And that also seems to be the way it’s been received by numerous gamers. I think if it had been called, say, the “New Expanded Edition” it would have been differently received. But that’s a guess, of course.

      Liked by 1 person

      1. I suspect they have used that or a similar phrase. At least somewhere. Possibly the dev diaries.

        On the one hand I understand why from a marketing point of view and would expect little else. From the other I think it’s an overstatement for at least some of the reasons you state.

        Personally I can live with it, but there’s still plenty of “exercise for the user.” In some ways it’s inevitable – think of the decision tree by the time the players get to EiR – a million and one things could have happened from the raw content alone before accounting for anything outside of that scope.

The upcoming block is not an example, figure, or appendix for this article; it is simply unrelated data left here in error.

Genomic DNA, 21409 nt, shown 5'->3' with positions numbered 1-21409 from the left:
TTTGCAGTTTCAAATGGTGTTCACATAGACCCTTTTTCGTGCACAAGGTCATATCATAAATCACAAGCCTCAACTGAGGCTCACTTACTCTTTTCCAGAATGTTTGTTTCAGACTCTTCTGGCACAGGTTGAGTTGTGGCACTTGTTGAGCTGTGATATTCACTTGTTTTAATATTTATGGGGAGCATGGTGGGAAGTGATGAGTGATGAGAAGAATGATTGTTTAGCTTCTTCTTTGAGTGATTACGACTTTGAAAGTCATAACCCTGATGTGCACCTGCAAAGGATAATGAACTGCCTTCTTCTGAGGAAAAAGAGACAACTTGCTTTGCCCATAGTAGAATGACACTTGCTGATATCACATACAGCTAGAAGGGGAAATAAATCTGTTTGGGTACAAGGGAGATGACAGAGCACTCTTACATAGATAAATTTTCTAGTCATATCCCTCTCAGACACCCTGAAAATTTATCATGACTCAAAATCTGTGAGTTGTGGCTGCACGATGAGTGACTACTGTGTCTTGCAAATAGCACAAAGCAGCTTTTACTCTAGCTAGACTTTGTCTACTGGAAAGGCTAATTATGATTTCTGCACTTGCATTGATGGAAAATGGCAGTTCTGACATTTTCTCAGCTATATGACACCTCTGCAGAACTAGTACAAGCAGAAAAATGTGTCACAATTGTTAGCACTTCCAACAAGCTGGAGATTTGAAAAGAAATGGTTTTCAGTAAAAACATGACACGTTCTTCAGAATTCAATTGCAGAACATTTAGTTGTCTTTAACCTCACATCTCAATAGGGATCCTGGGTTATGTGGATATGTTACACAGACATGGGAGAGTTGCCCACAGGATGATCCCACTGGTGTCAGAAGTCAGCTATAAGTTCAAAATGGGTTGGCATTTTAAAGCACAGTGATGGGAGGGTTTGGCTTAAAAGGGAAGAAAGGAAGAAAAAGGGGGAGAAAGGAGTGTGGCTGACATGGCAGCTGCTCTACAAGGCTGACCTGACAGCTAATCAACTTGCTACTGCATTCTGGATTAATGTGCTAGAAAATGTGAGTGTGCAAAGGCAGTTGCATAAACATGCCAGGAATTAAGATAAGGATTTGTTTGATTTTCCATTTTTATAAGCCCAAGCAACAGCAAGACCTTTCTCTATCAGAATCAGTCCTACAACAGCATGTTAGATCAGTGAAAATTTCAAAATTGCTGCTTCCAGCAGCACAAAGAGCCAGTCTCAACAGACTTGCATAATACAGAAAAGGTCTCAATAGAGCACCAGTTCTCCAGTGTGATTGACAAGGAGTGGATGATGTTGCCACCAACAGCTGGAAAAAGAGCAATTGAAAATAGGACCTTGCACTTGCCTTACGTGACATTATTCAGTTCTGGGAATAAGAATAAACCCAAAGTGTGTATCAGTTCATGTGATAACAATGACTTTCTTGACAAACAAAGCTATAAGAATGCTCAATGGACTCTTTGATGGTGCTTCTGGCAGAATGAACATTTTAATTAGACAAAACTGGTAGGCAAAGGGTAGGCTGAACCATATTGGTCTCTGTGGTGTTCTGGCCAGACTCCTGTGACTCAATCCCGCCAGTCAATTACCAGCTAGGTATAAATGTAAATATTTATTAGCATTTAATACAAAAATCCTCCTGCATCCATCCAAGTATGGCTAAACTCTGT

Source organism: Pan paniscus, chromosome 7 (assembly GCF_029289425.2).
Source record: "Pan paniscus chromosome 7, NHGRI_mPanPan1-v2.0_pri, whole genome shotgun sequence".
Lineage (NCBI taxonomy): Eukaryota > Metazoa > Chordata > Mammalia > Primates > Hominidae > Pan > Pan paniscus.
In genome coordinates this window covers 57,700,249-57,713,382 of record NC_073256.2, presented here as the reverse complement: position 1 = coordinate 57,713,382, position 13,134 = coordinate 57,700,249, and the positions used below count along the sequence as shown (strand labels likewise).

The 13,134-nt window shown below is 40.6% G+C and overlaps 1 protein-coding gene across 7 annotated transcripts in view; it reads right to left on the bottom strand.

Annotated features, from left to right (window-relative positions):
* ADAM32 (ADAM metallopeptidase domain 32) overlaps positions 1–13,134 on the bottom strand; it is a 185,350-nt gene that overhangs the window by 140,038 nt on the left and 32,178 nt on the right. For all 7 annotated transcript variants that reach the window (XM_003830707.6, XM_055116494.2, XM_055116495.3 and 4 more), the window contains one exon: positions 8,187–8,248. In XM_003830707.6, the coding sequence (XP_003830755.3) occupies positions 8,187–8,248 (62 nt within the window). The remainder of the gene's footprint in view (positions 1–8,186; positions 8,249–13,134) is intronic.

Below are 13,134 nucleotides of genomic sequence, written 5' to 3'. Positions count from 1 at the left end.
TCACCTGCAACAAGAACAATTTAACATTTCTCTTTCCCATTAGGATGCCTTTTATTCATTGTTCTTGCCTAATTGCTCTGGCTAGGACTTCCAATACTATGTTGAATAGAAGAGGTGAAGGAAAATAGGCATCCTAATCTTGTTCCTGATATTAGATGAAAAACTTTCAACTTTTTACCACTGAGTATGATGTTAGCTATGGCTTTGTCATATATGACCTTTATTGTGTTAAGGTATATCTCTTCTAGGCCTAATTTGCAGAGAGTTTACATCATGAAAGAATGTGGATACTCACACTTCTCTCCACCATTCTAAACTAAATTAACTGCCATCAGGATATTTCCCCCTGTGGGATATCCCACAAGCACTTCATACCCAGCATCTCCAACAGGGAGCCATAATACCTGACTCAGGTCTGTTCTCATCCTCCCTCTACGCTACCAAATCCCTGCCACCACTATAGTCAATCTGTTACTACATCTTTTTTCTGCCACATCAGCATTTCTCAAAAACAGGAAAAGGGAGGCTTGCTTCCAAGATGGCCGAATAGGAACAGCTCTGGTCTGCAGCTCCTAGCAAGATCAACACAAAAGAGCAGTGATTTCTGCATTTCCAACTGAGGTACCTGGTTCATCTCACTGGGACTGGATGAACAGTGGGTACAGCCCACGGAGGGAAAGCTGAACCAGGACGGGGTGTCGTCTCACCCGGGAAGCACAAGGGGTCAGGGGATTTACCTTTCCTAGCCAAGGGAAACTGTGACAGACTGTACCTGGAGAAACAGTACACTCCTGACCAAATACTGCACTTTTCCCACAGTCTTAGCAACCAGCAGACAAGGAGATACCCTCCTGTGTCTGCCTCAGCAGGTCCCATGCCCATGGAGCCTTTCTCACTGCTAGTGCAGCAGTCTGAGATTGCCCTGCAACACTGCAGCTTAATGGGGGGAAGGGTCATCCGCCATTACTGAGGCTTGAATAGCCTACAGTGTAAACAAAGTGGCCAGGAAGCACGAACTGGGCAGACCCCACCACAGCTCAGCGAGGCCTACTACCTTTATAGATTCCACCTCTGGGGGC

Liked by 1 person

  4. According to your interview with Graeme, I’d say they are not holding back how the sausage is made. Instead, for this adventure, there is no past other than a vague outline (and that maybe only verbal…I don’t quite remember the specifics of the interview in that regard).

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    1. Even so, there are some things to be said about The Horned Rat, as I have covered in my own posts. Moreover, according to one of the authors, the historic content in the Power Behind the Throne Companion was cut by GW precisely because of heightened sensitivity about the past.

      Liked by 1 person

    1. Thanks. I’m working on the review, but it can be difficult to know when pieces like that will be finished; other things have a habit of getting in the way.